I thought Lord Obama would bring peace and unity to the force. Why would anyone be worried about Maoist persecution or Stalinist totalitarianism, unless they read the paper or internet news. Don't forget the Mussolini-esque fascism destroying private enterprise, either.

With BO at the helm, how can anyone think in such heavy handed terms? Please, just have another helping of the tasty Kool-Aid. It's sooooo refreshing.

RE: Oh hell....
By Flail on 6/27/2009 10:47:39 AM , Rating: 2
Lord Obama would bring peace and unity to the force.

They said the same thing about Anakin

RE: Oh hell....
By invidious on 6/25/2009 3:54:33 PM , Rating: 5
Because our ancestors faught tyrany for our rights. Did you seriously just ask that question?

RE: Oh hell....
By kellehair on 6/26/2009 9:33:40 AM , Rating: 2
I ask simply because I consider the Internet to be a public space. Is it not?

RE: Oh hell....
By mindless1 on 6/27/2009 1:50:44 AM , Rating: 3
No, it is not designed to be a place where the public knows anything except what you specifically decide to post as publicly accessible content, not what sites you visit, not what (legal) software you download, not your email contents, when you surf, what you read, etc.

RE: Oh hell....
By AEvangel on 6/27/2009 10:48:13 AM , Rating: 2
I don't care if you read my comments posted on a public website, but when you start tracking my surfing habits and tracing back my ISP to my provider and then make them give you my home address to see where I live well then I have an issue.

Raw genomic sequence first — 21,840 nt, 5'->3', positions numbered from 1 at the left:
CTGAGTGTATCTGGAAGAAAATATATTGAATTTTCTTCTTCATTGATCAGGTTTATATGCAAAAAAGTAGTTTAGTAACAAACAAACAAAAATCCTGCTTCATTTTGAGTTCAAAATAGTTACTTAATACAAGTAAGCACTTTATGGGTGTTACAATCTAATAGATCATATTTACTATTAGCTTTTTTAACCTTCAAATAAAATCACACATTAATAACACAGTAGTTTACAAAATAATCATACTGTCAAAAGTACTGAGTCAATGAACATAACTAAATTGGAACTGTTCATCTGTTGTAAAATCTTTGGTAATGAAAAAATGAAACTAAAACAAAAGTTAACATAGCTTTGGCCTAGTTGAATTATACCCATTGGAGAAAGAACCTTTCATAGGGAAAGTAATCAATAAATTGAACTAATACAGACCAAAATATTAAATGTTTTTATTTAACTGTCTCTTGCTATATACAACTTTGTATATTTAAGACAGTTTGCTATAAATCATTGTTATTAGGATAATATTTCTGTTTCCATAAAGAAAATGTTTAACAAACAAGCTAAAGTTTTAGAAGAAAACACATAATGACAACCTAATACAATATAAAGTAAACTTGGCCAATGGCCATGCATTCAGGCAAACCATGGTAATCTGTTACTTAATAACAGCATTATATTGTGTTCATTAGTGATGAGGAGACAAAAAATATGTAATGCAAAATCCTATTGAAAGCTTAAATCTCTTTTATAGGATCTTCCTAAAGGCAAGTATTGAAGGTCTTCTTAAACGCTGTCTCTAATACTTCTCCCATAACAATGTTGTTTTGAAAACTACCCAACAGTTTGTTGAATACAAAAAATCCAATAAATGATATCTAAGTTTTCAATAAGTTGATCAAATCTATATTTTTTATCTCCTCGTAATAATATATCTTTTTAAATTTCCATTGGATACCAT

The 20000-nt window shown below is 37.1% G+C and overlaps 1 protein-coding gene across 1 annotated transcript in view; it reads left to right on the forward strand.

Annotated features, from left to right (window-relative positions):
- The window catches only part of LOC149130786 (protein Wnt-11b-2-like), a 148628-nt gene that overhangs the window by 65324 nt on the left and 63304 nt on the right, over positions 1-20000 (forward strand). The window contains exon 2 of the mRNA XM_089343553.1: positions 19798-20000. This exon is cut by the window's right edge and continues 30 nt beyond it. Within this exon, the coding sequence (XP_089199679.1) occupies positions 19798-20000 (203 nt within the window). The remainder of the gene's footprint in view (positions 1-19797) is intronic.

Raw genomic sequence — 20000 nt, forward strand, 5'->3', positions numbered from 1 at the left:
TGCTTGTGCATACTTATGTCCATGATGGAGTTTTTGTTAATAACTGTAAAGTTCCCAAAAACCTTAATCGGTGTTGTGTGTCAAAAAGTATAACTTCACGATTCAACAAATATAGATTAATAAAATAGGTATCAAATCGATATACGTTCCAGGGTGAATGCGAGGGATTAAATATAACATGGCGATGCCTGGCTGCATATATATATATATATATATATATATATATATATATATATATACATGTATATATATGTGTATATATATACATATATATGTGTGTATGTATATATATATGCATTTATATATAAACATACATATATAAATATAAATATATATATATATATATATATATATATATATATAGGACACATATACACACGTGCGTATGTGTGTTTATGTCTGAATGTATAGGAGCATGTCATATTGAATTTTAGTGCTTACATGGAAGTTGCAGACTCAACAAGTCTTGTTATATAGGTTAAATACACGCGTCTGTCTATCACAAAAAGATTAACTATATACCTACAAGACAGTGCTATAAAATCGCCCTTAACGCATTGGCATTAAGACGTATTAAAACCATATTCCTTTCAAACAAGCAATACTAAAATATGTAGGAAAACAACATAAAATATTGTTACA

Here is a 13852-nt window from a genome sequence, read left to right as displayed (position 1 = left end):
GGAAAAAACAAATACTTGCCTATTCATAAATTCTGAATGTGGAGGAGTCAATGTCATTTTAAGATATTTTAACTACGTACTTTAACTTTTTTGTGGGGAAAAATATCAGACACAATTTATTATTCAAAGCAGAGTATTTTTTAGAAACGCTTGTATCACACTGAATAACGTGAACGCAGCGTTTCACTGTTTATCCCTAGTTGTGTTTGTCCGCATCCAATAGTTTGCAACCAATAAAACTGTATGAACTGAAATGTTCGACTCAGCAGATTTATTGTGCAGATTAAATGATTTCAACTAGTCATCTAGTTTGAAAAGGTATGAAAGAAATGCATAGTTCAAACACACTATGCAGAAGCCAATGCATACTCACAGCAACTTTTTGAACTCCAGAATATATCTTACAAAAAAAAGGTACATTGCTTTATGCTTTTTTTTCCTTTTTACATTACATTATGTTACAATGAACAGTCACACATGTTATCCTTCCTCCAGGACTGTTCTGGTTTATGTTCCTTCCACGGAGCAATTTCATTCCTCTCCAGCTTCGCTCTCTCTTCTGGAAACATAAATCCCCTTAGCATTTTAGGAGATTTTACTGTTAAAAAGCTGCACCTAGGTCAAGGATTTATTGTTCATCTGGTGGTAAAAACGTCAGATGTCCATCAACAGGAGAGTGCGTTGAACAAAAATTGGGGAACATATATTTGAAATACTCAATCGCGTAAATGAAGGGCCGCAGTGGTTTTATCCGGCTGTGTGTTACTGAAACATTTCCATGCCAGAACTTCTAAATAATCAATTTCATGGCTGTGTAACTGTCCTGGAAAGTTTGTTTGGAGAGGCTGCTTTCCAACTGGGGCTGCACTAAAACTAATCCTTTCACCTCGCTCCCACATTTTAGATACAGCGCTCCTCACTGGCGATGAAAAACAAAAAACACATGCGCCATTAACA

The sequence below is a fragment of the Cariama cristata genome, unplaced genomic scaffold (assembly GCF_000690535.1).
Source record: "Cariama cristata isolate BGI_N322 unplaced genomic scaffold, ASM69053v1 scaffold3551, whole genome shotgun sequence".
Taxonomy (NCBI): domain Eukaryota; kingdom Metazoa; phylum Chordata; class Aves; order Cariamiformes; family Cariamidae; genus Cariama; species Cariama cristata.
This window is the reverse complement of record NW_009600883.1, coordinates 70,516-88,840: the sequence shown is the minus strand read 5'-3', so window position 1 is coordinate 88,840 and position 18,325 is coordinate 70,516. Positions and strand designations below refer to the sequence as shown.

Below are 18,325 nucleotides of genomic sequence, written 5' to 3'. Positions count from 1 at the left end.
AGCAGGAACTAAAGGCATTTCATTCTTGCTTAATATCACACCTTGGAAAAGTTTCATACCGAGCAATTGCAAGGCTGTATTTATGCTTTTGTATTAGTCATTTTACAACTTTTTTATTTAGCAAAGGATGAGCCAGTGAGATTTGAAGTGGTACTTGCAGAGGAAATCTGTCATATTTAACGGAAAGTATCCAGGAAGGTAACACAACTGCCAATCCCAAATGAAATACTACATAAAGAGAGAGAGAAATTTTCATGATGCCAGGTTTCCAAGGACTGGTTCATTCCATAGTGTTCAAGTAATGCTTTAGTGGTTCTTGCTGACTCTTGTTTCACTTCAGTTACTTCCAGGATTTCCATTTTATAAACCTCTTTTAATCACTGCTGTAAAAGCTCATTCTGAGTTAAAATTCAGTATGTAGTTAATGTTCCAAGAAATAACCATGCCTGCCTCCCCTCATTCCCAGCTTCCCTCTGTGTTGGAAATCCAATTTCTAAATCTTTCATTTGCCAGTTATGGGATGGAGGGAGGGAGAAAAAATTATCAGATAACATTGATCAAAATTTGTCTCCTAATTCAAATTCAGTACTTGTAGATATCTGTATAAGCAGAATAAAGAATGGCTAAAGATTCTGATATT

RE: Oh hell....
By Cerin218 on 6/25/2009 3:56:44 PM , Rating: 2
If you aren't doing anything illegal there's nothing to fear right? Wait, I used the word right. I shouldn't have, it's a word idiots like you would like to see go away. Ever stop to think the reason that there are laws that govern things like wiretapping are to keep you safe? There are checks and balances so that someone doesn't end up with enough power to do however they see fit? As far as your car analogy, there's something called probable cause. This means the Police can't search you just because you are there. He needs a reason. Just because you are somewhere public doesn't mean that you don't deserve privacy. Well, maybe you don't. Your intelligence is epic fail and contributing to the future idiocracy of this country.

RE: Oh hell....
By Cerin218 on 6/25/2009 4:04:52 PM , Rating: 2
By the way, surveillance and search without warrant was only invented as of the Patriot Act to allow the government to do what they want without the messiness of someone figuring out if what they wanted to do was legal and telling them no. Under the guise of "National Security". Otherwise there has always been the laws governing warrants of searches and surveillance. Unless a qualified government representative, i.e. Police officer has Probable Cause, then they are allow to act. There are lots of rules governing Probable Cause. Reading is fundamental.

RE: Oh hell....
By invidious on 6/25/2009 4:06:34 PM , Rating: 2
The streets are a public place, that doesn't mean the goverment is allowed to stand outside a church and make lists with pictures of everyone who goes to the church without a warrant. Why should it be any different for webpages or chatrooms.

RE: Oh hell....
By InfantryRocks on 6/25/2009 9:58:35 PM , Rating: 2
Yet, I can't climb into your car and search through anything I want at any time.

Anyway, this is just a blinding flash of the obvious. Leftists abhor privacy. You can't collectively control people if privacy is allowed.

I'll be rated down for saying that, no doubt, but it's true. And even if leftists on this forum decry my saying it, they'll be the first to defend violations of privacy when they occur--especially by this administration.

"I modded down, down, down, and the flames went higher." -- Sven Olsen